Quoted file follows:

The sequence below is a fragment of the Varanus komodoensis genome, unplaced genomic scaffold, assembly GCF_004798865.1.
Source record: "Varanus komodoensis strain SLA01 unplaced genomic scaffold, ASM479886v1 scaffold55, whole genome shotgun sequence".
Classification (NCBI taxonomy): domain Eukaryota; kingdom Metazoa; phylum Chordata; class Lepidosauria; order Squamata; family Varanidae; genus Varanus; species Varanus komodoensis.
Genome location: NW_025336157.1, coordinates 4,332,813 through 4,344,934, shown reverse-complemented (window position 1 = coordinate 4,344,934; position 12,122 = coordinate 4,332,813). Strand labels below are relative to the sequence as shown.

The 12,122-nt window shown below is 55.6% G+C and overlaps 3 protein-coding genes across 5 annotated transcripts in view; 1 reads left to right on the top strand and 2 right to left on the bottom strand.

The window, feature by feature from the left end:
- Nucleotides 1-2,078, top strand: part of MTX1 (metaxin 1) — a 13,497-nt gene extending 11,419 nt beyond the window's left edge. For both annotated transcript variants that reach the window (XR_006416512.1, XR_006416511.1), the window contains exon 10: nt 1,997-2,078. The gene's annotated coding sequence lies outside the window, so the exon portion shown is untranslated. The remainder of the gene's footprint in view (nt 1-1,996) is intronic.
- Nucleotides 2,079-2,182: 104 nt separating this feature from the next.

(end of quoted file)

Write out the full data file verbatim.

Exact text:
The sequence below is a fragment of the Varanus komodoensis genome, unplaced genomic scaffold, assembly GCF_004798865.1.
Source record: "Varanus komodoensis strain SLA01 unplaced genomic scaffold, ASM479886v1 scaffold55, whole genome shotgun sequence".
Classification (NCBI taxonomy): domain Eukaryota; kingdom Metazoa; phylum Chordata; class Lepidosauria; order Squamata; family Varanidae; genus Varanus; species Varanus komodoensis.
Genome location: NW_025336157.1, coordinates 4,332,813 through 4,344,934, shown reverse-complemented (window position 1 = coordinate 4,344,934; position 12,122 = coordinate 4,332,813). Strand labels below are relative to the sequence as shown.

The 12,122-nt window shown below is 55.6% G+C and overlaps 3 protein-coding genes across 5 annotated transcripts in view; 1 reads left to right on the top strand and 2 right to left on the bottom strand.

The window, feature by feature from the left end:
- Nucleotides 1-2,078, top strand: part of MTX1 (metaxin 1) — a 13,497-nt gene extending 11,419 nt beyond the window's left edge. For both annotated transcript variants that reach the window (XR_006416512.1, XR_006416511.1), the window contains exon 10: nt 1,997-2,078. The gene's annotated coding sequence lies outside the window, so the exon portion shown is untranslated. The remainder of the gene's footprint in view (nt 1-1,996) is intronic.
- Nucleotides 2,079-2,182: 104 nt separating this feature from the next.